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Huawei officially announces the Nova 3 and Nova 3i

New flagship and midrange phones from Huawei

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Huawei has announced their latest phones: the Nova 3 and Nova 3i. In a grand launch in China, the company made the two phones official after the long wait. The looks of the Nova 3 phones are based on the P20 series, but they offer a lot more value for the money.

Nova 3

The Nova 3 is Huawei’s newest flagship-level offering which sits below the P20 series. Despite having a different name, the Nova 3 borrows a number of design cues and specs from the P20. The Nova 3 is also powered by the Kirin 970 processor along with a built-in NPU chip for AI capabilities. The GPU Turbo feature, which will soon arrive on existing Huawei phones, comes out of the box and promises better gaming performance.


The phone sports a 6.3-inch Full HD+ display encased in a full-glass body. Just like with the P20, Huawei will offer the Nova 3 in exciting colors: Primrose Gold, Light Blue, Blue Purple, and Bright Black.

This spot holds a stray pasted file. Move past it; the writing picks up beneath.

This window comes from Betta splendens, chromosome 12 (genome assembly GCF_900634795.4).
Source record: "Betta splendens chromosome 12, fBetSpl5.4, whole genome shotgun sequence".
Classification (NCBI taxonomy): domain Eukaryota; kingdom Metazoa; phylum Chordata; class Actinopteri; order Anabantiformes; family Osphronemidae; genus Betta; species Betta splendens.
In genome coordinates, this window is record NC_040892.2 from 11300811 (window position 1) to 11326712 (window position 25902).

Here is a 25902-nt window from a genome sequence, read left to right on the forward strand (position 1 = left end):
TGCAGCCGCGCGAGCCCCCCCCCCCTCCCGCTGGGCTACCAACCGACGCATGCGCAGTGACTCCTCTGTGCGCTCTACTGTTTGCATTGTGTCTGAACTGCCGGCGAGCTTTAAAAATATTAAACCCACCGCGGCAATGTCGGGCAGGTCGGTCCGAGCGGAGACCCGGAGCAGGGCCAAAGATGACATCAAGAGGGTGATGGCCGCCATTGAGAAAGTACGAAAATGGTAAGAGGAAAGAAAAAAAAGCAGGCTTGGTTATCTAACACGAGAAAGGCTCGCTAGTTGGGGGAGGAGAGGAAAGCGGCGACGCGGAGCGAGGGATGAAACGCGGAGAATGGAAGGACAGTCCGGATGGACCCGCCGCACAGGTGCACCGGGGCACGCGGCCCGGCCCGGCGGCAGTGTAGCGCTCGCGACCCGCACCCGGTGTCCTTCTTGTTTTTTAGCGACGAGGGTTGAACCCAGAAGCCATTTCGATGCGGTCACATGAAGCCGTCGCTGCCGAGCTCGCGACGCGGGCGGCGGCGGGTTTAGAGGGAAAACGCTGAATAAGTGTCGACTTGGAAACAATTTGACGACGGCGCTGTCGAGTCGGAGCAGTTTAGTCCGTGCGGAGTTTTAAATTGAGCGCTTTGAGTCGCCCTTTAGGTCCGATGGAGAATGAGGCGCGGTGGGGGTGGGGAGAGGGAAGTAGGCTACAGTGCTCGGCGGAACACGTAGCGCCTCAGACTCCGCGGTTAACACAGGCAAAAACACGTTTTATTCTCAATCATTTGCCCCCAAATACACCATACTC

Huawei Nova 3 in Primrose Gold, Iris Purple, and Light Blue

Huawei phones have been known to have great cameras, and the Nova 3 will be no different because there are four cameras on board the device. At the back, there’s a 16-megapixel color sensor and a 24-megapixel monochrome sensor. In front, there’s another 24-megapixel shooter accompanied by a 2-megapixel depth sensor for sharper portrait shots.

All of these features are run by Android 8.1 Oreo skinned with EMUI 8.2. A large 3750mAh battery keeps the phone on and charges quickly with Huawei SuperCharge through USB-C.

The Nova 3 is priced at CNY 2,999 (US$ 445) in China for the variant with 6GB of memory and 128GB of storage.

Nova 3i

Then there’s the Nova 3i which is basically a more affordable, toned-down version of the Nova 3. It still has a 6.3-inch Full HD+ display and runs Android 8.1 Oreo with EMUI 8.2.

To make the Nova 3i cheaper, the specs have to be adjusted. Instead of the Kirin 970, it’s got a midrange-class Kirin 710 processor but still with up to 6GB of memory and 128GB of expandable storage.

Four cameras are still on board the Nova 3i, but the rear shooters have a different combo. Gone is the rear monochrome sensor which has been replaced by a 2-megapixel depth sensor to help the main 16-megapixel shooter. Don’t worry, the selfie cameras of the Nova 3i are kept similar to the Nova 3’s.

Huawei Nova 3i in Iris Purple

Battery capacity is also different on the Nova 3i. A slightly smaller 3340mAh gives juice to the phone and it charges through a micro-USB port.